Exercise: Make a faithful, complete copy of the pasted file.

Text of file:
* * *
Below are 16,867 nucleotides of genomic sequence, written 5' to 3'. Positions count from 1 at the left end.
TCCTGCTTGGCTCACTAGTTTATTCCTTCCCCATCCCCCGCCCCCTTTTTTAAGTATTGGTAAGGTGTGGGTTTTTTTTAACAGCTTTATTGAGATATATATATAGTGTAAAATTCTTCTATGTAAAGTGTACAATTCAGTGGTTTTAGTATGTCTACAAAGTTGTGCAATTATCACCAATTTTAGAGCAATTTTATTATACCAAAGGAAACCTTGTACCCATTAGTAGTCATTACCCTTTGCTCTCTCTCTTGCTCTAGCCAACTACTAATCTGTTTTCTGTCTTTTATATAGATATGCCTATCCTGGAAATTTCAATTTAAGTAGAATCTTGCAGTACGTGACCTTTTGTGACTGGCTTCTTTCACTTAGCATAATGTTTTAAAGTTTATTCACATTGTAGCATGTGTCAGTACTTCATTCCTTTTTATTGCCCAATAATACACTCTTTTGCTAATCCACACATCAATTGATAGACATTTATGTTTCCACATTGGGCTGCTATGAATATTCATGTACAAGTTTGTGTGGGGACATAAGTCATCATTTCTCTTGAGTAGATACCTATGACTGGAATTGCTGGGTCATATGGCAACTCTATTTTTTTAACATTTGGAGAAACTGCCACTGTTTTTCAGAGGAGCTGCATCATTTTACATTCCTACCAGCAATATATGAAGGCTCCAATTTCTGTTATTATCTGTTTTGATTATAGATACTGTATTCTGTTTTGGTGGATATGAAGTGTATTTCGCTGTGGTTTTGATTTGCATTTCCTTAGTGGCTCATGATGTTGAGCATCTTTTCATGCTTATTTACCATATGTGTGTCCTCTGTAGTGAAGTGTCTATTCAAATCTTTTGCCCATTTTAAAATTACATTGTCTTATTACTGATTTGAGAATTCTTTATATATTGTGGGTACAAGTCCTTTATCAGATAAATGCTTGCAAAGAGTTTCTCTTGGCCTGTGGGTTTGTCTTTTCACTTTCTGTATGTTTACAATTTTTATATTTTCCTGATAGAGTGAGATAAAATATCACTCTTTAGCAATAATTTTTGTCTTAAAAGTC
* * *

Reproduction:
Below are 16,867 nucleotides of genomic sequence, written 5' to 3'. Positions count from 1 at the left end.
TCCTGCTTGGCTCACTAGTTTATTCCTTCCCCATCCCCCGCCCCCTTTTTTAAGTATTGGTAAGGTGTGGGTTTTTTTTAACAGCTTTATTGAGATATATATATAGTGTAAAATTCTTCTATGTAAAGTGTACAATTCAGTGGTTTTAGTATGTCTACAAAGTTGTGCAATTATCACCAATTTTAGAGCAATTTTATTATACCAAAGGAAACCTTGTACCCATTAGTAGTCATTACCCTTTGCTCTCTCTCTTGCTCTAGCCAACTACTAATCTGTTTTCTGTCTTTTATATAGATATGCCTATCCTGGAAATTTCAATTTAAGTAGAATCTTGCAGTACGTGACCTTTTGTGACTGGCTTCTTTCACTTAGCATAATGTTTTAAAGTTTATTCACATTGTAGCATGTGTCAGTACTTCATTCCTTTTTATTGCCCAATAATACACTCTTTTGCTAATCCACACATCAATTGATAGACATTTATGTTTCCACATTGGGCTGCTATGAATATTCATGTACAAGTTTGTGTGGGGACATAAGTCATCATTTCTCTTGAGTAGATACCTATGACTGGAATTGCTGGGTCATATGGCAACTCTATTTTTTTAACATTTGGAGAAACTGCCACTGTTTTTCAGAGGAGCTGCATCATTTTACATTCCTACCAGCAATATATGAAGGCTCCAATTTCTGTTATTATCTGTTTTGATTATAGATACTGTATTCTGTTTTGGTGGATATGAAGTGTATTTCGCTGTGGTTTTGATTTGCATTTCCTTAGTGGCTCATGATGTTGAGCATCTTTTCATGCTTATTTACCATATGTGTGTCCTCTGTAGTGAAGTGTCTATTCAAATCTTTTGCCCATTTTAAAATTACATTGTCTTATTACTGATTTGAGAATTCTTTATATATTGTGGGTACAAGTCCTTTATCAGATAAATGCTTGCAAAGAGTTTCTCTTGGCCTGTGGGTTTGTCTTTTCACTTTCTGTATGTTTACAATTTTTATATTTTCCTGATAGAGTGAGATAAAATATCACTCTTTAGCAATAATTTTTGTCTTAAAAGTC